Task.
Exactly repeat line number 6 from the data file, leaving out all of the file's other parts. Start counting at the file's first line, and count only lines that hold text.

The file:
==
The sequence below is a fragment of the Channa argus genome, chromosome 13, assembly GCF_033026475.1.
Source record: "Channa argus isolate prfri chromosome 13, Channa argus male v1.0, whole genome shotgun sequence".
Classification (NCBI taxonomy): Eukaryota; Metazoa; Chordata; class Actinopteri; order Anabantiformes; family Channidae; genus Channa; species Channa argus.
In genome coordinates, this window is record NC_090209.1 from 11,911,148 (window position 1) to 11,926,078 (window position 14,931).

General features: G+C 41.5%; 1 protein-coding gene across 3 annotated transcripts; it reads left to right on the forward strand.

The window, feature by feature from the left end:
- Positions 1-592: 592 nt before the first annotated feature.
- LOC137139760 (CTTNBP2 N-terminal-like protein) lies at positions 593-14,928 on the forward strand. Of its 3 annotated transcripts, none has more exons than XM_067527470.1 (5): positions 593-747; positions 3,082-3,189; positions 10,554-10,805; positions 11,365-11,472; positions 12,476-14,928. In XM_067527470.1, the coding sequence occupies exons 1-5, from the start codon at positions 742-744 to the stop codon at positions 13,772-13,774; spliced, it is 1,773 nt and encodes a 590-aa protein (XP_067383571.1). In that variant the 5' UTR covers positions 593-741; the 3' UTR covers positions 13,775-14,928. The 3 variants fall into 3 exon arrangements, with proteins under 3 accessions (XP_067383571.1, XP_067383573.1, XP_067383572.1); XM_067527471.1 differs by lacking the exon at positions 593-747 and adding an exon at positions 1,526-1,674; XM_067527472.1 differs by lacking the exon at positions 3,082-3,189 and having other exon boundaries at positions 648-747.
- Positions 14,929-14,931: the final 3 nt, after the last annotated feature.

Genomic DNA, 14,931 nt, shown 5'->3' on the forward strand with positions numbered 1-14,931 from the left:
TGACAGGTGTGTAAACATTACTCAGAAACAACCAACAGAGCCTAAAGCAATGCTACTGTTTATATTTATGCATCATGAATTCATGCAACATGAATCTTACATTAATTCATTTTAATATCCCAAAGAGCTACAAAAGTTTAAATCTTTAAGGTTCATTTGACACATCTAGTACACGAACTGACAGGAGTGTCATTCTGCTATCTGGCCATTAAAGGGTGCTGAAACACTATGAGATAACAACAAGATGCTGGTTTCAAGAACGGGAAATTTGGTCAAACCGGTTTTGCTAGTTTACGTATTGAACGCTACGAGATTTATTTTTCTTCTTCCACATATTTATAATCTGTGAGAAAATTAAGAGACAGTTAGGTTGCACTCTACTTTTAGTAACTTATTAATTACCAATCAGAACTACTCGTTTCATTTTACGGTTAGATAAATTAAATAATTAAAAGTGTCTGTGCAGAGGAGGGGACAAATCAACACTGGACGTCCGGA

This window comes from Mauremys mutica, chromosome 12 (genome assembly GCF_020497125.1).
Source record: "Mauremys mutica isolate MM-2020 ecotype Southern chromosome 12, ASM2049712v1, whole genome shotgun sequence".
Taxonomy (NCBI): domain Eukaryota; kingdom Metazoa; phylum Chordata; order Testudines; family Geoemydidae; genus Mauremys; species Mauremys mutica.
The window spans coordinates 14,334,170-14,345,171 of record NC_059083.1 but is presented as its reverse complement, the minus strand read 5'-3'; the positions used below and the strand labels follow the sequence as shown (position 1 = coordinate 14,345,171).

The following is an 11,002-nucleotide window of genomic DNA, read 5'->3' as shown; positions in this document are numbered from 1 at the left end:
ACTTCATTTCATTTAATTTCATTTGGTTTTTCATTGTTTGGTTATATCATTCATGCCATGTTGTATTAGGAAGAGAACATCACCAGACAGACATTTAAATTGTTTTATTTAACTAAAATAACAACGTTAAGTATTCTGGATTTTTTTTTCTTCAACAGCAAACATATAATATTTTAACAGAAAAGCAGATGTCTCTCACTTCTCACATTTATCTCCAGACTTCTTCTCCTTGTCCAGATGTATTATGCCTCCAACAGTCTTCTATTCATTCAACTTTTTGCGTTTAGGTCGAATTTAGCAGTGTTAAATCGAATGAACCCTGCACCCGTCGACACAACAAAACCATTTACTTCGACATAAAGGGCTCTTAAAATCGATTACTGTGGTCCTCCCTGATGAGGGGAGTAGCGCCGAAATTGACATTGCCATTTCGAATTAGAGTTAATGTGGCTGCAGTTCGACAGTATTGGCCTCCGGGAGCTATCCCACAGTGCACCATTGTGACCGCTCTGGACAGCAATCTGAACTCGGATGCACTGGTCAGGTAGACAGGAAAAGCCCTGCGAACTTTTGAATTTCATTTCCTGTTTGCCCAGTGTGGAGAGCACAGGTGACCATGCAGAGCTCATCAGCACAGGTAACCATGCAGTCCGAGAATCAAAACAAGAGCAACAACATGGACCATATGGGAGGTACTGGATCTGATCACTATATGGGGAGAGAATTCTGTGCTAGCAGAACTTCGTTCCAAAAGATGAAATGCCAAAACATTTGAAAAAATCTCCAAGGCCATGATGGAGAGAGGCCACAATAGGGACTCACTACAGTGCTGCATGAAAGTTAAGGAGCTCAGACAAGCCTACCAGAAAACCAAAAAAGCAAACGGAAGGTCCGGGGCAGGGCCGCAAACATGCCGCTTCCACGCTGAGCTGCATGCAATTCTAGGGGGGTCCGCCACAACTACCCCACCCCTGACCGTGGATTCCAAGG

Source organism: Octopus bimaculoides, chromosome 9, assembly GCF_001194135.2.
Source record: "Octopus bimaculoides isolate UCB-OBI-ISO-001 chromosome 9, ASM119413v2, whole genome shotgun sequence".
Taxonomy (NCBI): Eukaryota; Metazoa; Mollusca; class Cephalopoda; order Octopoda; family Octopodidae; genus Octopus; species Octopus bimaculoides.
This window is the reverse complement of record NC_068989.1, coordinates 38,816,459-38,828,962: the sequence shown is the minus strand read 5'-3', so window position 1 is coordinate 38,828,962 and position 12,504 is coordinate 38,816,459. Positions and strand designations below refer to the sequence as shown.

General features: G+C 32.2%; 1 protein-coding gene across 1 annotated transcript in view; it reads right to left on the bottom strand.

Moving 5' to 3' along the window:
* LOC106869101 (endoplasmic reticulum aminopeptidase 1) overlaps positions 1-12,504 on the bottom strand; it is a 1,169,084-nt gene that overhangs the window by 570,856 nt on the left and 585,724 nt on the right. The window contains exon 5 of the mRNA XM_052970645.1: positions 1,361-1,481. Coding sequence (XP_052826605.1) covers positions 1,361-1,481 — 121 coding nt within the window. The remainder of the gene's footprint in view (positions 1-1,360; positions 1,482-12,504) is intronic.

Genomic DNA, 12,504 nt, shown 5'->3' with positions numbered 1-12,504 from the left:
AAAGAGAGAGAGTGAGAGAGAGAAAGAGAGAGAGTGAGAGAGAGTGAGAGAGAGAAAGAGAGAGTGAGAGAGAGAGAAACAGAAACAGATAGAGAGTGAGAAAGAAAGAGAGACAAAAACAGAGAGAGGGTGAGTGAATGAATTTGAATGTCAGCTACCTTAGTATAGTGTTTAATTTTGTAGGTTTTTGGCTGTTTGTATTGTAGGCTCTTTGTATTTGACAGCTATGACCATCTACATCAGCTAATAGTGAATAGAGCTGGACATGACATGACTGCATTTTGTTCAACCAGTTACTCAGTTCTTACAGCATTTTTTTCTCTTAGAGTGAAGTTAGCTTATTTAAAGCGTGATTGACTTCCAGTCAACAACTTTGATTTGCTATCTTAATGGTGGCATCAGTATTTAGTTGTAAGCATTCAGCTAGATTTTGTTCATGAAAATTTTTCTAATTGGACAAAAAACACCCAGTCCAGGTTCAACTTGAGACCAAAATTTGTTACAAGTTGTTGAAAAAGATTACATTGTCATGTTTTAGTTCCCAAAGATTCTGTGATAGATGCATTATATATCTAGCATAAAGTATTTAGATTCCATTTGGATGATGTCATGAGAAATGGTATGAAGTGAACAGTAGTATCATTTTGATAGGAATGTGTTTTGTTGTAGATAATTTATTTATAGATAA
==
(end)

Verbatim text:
The window, feature by feature from the left end: